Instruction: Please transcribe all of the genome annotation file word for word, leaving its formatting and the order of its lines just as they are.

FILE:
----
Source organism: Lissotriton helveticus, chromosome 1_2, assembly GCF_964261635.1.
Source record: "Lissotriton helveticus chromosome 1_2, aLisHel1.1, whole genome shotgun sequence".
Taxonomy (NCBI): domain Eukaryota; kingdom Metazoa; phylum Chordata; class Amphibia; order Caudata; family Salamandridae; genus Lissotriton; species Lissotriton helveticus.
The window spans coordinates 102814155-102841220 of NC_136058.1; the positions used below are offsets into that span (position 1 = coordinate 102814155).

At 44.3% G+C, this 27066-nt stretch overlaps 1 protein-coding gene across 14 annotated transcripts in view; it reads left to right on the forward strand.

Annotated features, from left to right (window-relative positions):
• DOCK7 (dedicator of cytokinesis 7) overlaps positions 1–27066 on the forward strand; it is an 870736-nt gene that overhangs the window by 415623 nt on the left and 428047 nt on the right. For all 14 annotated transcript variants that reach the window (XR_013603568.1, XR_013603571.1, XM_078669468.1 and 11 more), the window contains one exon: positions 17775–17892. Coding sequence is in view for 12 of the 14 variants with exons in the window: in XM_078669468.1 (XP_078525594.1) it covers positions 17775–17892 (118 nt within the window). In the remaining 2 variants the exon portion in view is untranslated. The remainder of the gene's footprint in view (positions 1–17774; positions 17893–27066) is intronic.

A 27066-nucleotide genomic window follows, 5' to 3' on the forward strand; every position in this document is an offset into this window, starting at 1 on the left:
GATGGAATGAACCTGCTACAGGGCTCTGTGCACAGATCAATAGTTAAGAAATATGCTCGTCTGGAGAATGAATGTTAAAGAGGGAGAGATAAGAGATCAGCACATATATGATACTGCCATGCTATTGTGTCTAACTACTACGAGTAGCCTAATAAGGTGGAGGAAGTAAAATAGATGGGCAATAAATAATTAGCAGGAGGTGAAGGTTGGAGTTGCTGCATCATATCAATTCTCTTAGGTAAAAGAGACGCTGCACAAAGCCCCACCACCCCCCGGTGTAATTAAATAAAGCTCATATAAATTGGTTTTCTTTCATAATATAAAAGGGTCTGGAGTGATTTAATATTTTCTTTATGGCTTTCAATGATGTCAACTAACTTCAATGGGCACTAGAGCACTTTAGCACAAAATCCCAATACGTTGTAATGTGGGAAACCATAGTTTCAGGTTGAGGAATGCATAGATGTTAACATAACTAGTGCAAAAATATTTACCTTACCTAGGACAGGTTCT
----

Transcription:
Source organism: Lissotriton helveticus, chromosome 1_2, assembly GCF_964261635.1.
Source record: "Lissotriton helveticus chromosome 1_2, aLisHel1.1, whole genome shotgun sequence".
Taxonomy (NCBI): domain Eukaryota; kingdom Metazoa; phylum Chordata; class Amphibia; order Caudata; family Salamandridae; genus Lissotriton; species Lissotriton helveticus.
The window spans coordinates 102814155-102841220 of NC_136058.1; the positions used below are offsets into that span (position 1 = coordinate 102814155).

At 44.3% G+C, this 27066-nt stretch overlaps 1 protein-coding gene across 14 annotated transcripts in view; it reads left to right on the forward strand.

Annotated features, from left to right (window-relative positions):
• DOCK7 (dedicator of cytokinesis 7) overlaps positions 1–27066 on the forward strand; it is an 870736-nt gene that overhangs the window by 415623 nt on the left and 428047 nt on the right. For all 14 annotated transcript variants that reach the window (XR_013603568.1, XR_013603571.1, XM_078669468.1 and 11 more), the window contains one exon: positions 17775–17892. Coding sequence is in view for 12 of the 14 variants with exons in the window: in XM_078669468.1 (XP_078525594.1) it covers positions 17775–17892 (118 nt within the window). In the remaining 2 variants the exon portion in view is untranslated. The remainder of the gene's footprint in view (positions 1–17774; positions 17893–27066) is intronic.

A 27066-nucleotide genomic window follows, 5' to 3' on the forward strand; every position in this document is an offset into this window, starting at 1 on the left:
GATGGAATGAACCTGCTACAGGGCTCTGTGCACAGATCAATAGTTAAGAAATATGCTCGTCTGGAGAATGAATGTTAAAGAGGGAGAGATAAGAGATCAGCACATATATGATACTGCCATGCTATTGTGTCTAACTACTACGAGTAGCCTAATAAGGTGGAGGAAGTAAAATAGATGGGCAATAAATAATTAGCAGGAGGTGAAGGTTGGAGTTGCTGCATCATATCAATTCTCTTAGGTAAAAGAGACGCTGCACAAAGCCCCACCACCCCCCGGTGTAATTAAATAAAGCTCATATAAATTGGTTTTCTTTCATAATATAAAAGGGTCTGGAGTGATTTAATATTTTCTTTATGGCTTTCAATGATGTCAACTAACTTCAATGGGCACTAGAGCACTTTAGCACAAAATCCCAATACGTTGTAATGTGGGAAACCATAGTTTCAGGTTGAGGAATGCATAGATGTTAACATAACTAGTGCAAAAATATTTACCTTACCTAGGACAGGTTCT